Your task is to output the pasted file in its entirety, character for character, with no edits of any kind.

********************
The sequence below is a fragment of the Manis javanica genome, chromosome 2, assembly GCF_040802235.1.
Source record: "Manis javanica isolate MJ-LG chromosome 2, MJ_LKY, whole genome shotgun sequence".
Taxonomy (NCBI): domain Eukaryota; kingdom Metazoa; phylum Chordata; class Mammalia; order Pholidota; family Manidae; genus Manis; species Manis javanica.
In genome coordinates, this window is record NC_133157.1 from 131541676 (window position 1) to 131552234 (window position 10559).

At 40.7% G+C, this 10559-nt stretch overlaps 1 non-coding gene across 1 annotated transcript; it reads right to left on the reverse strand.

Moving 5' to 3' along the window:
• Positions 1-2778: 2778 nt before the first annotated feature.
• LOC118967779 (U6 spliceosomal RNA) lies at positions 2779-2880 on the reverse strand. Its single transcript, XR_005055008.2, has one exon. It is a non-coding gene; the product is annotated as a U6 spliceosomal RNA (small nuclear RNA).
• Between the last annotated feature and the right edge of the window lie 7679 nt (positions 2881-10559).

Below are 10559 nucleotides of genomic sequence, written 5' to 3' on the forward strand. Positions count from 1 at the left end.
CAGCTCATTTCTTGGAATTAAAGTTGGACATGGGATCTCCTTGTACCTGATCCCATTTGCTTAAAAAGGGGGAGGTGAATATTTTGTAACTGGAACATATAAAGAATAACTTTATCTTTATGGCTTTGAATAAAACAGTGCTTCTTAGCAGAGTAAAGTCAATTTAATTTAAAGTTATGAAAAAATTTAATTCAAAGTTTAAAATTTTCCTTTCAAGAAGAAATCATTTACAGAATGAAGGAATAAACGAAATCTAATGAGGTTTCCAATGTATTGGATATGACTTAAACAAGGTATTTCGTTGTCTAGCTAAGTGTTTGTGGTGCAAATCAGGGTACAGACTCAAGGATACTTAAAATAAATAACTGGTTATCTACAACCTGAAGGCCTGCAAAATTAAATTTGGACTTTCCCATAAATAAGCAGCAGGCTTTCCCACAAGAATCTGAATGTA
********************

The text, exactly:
The sequence below is a fragment of the Manis javanica genome, chromosome 2, assembly GCF_040802235.1.
Source record: "Manis javanica isolate MJ-LG chromosome 2, MJ_LKY, whole genome shotgun sequence".
Taxonomy (NCBI): domain Eukaryota; kingdom Metazoa; phylum Chordata; class Mammalia; order Pholidota; family Manidae; genus Manis; species Manis javanica.
In genome coordinates, this window is record NC_133157.1 from 131541676 (window position 1) to 131552234 (window position 10559).

At 40.7% G+C, this 10559-nt stretch overlaps 1 non-coding gene across 1 annotated transcript; it reads right to left on the reverse strand.

Moving 5' to 3' along the window:
• Positions 1-2778: 2778 nt before the first annotated feature.
• LOC118967779 (U6 spliceosomal RNA) lies at positions 2779-2880 on the reverse strand. Its single transcript, XR_005055008.2, has one exon. It is a non-coding gene; the product is annotated as a U6 spliceosomal RNA (small nuclear RNA).
• Between the last annotated feature and the right edge of the window lie 7679 nt (positions 2881-10559).

Below are 10559 nucleotides of genomic sequence, written 5' to 3' on the forward strand. Positions count from 1 at the left end.
CAGCTCATTTCTTGGAATTAAAGTTGGACATGGGATCTCCTTGTACCTGATCCCATTTGCTTAAAAAGGGGGAGGTGAATATTTTGTAACTGGAACATATAAAGAATAACTTTATCTTTATGGCTTTGAATAAAACAGTGCTTCTTAGCAGAGTAAAGTCAATTTAATTTAAAGTTATGAAAAAATTTAATTCAAAGTTTAAAATTTTCCTTTCAAGAAGAAATCATTTACAGAATGAAGGAATAAACGAAATCTAATGAGGTTTCCAATGTATTGGATATGACTTAAACAAGGTATTTCGTTGTCTAGCTAAGTGTTTGTGGTGCAAATCAGGGTACAGACTCAAGGATACTTAAAATAAATAACTGGTTATCTACAACCTGAAGGCCTGCAAAATTAAATTTGGACTTTCCCATAAATAAGCAGCAGGCTTTCCCACAAGAATCTGAATGTA